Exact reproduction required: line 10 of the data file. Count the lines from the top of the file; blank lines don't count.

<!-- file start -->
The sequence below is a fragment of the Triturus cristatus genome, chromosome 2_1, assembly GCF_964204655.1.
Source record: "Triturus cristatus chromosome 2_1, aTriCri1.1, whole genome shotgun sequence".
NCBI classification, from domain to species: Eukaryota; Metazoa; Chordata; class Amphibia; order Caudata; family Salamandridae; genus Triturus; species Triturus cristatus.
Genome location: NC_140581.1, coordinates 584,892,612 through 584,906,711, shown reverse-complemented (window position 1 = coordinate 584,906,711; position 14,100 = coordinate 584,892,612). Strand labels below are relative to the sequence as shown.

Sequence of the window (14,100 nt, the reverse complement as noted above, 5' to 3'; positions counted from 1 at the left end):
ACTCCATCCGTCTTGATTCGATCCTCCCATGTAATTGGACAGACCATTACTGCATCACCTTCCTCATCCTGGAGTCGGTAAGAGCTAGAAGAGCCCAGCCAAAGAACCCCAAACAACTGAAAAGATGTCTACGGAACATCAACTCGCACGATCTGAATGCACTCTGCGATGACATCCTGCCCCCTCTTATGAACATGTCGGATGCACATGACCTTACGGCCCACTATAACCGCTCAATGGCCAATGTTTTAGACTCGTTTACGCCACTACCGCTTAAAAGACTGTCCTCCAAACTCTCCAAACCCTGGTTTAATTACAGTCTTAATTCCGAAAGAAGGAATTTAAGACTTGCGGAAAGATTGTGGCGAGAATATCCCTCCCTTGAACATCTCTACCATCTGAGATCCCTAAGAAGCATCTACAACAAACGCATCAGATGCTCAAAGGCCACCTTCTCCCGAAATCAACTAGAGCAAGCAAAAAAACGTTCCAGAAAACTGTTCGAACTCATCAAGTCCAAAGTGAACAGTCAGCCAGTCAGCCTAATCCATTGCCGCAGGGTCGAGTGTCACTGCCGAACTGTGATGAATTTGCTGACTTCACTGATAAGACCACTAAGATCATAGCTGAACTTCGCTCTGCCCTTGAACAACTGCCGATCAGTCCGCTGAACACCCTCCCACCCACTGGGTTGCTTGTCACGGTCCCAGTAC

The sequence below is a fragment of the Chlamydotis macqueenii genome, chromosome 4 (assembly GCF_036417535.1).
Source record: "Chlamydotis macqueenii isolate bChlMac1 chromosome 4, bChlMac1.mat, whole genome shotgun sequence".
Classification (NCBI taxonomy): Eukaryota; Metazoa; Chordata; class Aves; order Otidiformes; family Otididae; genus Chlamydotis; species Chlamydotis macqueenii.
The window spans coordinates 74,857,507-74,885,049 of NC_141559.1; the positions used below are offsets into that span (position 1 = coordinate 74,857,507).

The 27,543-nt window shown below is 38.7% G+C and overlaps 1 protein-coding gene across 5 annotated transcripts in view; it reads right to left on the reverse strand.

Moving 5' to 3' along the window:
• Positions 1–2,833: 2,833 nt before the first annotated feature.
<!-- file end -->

The window spans coordinates 74,857,507-74,885,049 of NC_141559.1; the positions used below are offsets into that span (position 1 = coordinate 74,857,507).